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Significant increase in retail sales

Retail sales hit an all-time high

In accordance with the GUS data published today, nominal retail sales reported by businesses having more than 9 employees went up to 4.8% YoY in October from 3.6% in September, printing above the market consensus (4.6%) and our forecast (3.0%). Seasonally adjusted retail sales in constant prices rose for the fifth month running in October, up by 2.1% MoM, hitting an all-time high. Retail sales growth in constant prices went up from -0.3% YoY in September to 2.8% in October, reaching its highest level since September 2022.

Vehicles quickly rising in demand

Data breakdown for October’s retail sales in constant prices shows an increase from 12.8% YoY in September (highest since February 2023) to 15.2% in the “motor vehicles, motorcycles, parts” category, which is particularly noteworthy. It is indicative of households becoming increasingly inclined to buy durable goods, even though the data on sales in the “furniture, electronic goods and household appliances” category (sales down by 4.7% YoY in October vs. a 5.5% drop in September) do not suggest that the recovery in demand for this type of goods is broad-based. It is worth noting that total retail sales excluding the “motor vehicles, motorcycles, parts” category rose, as we have estimated, from -1.0% YoY in September to 2.1% in October, reaching the highest level since November 2022.

Retail trade turnover in October was boosted by the continuing acceleration of real wage fund growth (see MACROpulse of 21/11/2023) aided by the inflation drop (see MACROpulse of 15/11/2023) and by the improving consumer sentiment indicating that the households are becoming increasingly inclined to make the so-called “major purchases”. November saw the continuation of that improvement, which will enliven the consumption demand in Q4 2023. Today’s data on retail sales indicates that consumption growth in Q4 may print ahead of our expectations (2.3% YoY vs. 1.2% in Q3).

Construction and assembly production growth slightly slowing down

In accordance with the data published by the GUS, construction and assembly production shrank from 11.5% YoY in September to 9.8% in October, running below the market consensus (10.5%) and our forecast (10.9%). Seasonally-adjusted construction and assembly production shrank by 1.1% MoM in October. Seasonally-adjusted production decline in October combined with last year’s high base effect (October 2022 having seen a strong month-on-month growth in seasonally-adjusted production) offset the impact of factors driving the annual production growth up (the statistical effect of the favourable difference in the number of working days and a better business climate in the construction sector).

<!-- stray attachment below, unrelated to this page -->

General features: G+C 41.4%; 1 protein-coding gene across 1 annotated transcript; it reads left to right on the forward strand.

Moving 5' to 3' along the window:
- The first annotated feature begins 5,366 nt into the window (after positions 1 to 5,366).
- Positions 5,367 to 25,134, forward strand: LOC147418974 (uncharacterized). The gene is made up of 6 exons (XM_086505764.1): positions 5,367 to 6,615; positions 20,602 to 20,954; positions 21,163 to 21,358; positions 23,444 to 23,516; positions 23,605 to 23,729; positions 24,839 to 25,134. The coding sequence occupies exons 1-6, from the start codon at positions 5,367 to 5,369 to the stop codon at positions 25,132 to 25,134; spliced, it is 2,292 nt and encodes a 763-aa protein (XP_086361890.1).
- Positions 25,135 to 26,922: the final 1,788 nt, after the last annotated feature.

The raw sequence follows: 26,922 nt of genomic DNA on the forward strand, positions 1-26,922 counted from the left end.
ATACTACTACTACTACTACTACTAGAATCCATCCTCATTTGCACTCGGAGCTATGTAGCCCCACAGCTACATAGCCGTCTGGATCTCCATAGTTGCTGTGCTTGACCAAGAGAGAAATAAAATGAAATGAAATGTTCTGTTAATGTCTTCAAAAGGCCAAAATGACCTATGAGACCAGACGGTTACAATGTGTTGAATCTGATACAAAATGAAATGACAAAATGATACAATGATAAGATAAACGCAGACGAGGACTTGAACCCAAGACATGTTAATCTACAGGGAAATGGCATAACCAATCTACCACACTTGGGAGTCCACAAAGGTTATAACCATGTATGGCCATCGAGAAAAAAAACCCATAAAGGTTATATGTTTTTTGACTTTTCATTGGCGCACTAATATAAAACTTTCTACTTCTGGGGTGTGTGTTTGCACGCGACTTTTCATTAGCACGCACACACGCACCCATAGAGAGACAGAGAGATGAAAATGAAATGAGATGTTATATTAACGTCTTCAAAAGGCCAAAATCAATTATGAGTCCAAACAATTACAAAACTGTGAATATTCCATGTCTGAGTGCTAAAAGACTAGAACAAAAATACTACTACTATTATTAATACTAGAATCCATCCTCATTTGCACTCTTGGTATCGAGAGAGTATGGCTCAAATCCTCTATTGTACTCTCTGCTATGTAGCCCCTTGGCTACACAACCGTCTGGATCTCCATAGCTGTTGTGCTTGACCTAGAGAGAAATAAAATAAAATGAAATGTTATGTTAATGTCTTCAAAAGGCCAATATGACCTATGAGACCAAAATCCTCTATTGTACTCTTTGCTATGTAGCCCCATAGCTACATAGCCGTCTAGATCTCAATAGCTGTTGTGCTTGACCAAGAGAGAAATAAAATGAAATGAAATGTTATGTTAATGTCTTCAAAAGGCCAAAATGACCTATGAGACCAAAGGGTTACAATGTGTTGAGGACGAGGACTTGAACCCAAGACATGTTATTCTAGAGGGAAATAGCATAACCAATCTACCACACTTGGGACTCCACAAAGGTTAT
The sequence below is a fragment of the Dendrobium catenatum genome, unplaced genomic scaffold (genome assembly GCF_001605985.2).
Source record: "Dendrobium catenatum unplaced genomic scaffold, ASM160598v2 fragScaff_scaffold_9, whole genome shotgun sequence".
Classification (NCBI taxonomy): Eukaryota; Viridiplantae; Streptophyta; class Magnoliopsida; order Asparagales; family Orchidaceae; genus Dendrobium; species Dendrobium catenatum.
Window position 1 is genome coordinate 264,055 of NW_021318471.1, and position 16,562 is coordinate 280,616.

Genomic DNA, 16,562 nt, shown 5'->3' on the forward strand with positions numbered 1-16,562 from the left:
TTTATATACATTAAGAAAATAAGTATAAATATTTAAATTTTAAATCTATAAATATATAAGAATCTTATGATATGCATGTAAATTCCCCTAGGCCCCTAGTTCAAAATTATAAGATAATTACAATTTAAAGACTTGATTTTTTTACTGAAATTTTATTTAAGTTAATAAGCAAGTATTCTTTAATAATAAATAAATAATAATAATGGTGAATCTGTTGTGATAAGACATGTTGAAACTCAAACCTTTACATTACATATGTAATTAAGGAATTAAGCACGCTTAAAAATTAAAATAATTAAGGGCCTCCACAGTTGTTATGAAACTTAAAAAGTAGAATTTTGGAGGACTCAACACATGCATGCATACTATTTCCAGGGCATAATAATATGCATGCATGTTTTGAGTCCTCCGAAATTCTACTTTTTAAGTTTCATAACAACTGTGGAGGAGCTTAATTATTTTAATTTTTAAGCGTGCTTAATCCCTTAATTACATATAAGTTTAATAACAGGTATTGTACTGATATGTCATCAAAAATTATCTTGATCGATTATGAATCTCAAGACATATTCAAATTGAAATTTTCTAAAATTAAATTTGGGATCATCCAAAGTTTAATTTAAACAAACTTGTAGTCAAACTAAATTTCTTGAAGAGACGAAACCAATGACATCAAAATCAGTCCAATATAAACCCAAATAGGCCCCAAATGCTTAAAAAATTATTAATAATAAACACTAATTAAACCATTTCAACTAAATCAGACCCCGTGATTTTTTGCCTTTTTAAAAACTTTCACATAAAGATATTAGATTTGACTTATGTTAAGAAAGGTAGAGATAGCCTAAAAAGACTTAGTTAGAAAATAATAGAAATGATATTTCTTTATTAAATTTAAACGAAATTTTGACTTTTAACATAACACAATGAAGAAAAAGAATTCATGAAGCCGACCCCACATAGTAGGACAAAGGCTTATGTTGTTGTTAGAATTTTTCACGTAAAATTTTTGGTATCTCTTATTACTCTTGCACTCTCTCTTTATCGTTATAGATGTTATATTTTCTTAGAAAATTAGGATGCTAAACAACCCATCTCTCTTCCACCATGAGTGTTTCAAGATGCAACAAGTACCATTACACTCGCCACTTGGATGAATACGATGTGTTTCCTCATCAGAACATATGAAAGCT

Construction and assembly production growth between September and October was driven down by slowdown in the “specialised construction activities” (down from 10.0% YoY in September to 7.1% in October) and “construction of buildings” (down from 3.9% YoY to 1.1%) categories. “Civil engineering works” saw only a modest decline (17.6% vs. 17.9%), but production in that category remains on a high level, which confirms that the activity in the construction sector is aided primarily by public finances sector entities’ efforts to make use of and settle, in 2023, the EU funds that were made available to them within EU’s previous multi-annual financial framework (2014-2020) and by the prospect of local self-government elections planned for April 2024. The activity recovery in the coming months will be increasingly aided by the recovery in the housing construction boosted by the Bezpieczny Kredyt 2% (A Safe 2% Loan) programme. The scenario outlined above will be supported by better readings of leading confidence indicators for employment and domestic order portfolio expectations among construction firms released over the last couple of months.

Economic recovery to continue in Q4

Today’s data on retail sales and construction and assembly production combined with yesterday’s data on industrial production (see MACROpulse of 21/11/2023) support our forecast, in which the economic recovery continuing since Q1 2023 and reflected in the seasonally-adjusted GDP growth will be seen in Q4 as well, while the annual GDP growth will accelerate markedly from 0.5% YoY in Q3 to 1.9% in Q4. We expect the increase in annual GDP growth rate between Q3 and Q4 to be driven up primarily by a faster growth in private consumption, and today’s data on retail sales is consistent with that scenario.

In our opinion, the October’s data on retail sales and construction-assembly production are neutral for the PLN and the yields on Polish bonds.